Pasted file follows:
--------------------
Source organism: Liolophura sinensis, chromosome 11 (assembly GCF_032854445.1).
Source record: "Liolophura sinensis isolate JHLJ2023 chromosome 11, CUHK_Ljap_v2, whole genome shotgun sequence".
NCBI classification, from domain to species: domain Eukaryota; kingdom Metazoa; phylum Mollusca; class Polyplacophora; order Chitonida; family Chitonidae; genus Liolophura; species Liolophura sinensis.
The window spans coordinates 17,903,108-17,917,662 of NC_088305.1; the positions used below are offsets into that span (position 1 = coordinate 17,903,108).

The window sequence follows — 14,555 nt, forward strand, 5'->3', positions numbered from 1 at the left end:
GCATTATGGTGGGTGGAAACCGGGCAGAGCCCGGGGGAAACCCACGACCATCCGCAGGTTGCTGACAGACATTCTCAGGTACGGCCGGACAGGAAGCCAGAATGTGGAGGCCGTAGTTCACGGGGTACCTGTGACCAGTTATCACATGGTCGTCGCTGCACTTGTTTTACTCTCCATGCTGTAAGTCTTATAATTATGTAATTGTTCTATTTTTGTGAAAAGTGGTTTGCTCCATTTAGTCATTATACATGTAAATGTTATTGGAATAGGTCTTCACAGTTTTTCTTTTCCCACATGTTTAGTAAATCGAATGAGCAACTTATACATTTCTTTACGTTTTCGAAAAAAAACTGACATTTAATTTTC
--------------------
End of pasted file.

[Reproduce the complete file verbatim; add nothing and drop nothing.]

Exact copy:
Source organism: Liolophura sinensis, chromosome 11 (assembly GCF_032854445.1).
Source record: "Liolophura sinensis isolate JHLJ2023 chromosome 11, CUHK_Ljap_v2, whole genome shotgun sequence".
NCBI classification, from domain to species: domain Eukaryota; kingdom Metazoa; phylum Mollusca; class Polyplacophora; order Chitonida; family Chitonidae; genus Liolophura; species Liolophura sinensis.
The window spans coordinates 17,903,108-17,917,662 of NC_088305.1; the positions used below are offsets into that span (position 1 = coordinate 17,903,108).

The window sequence follows — 14,555 nt, forward strand, 5'->3', positions numbered from 1 at the left end:
GCATTATGGTGGGTGGAAACCGGGCAGAGCCCGGGGGAAACCCACGACCATCCGCAGGTTGCTGACAGACATTCTCAGGTACGGCCGGACAGGAAGCCAGAATGTGGAGGCCGTAGTTCACGGGGTACCTGTGACCAGTTATCACATGGTCGTCGCTGCACTTGTTTTACTCTCCATGCTGTAAGTCTTATAATTATGTAATTGTTCTATTTTTGTGAAAAGTGGTTTGCTCCATTTAGTCATTATACATGTAAATGTTATTGGAATAGGTCTTCACAGTTTTTCTTTTCCCACATGTTTAGTAAATCGAATGAGCAACTTATACATTTCTTTACGTTTTCGAAAAAAAACTGACATTTAATTTTC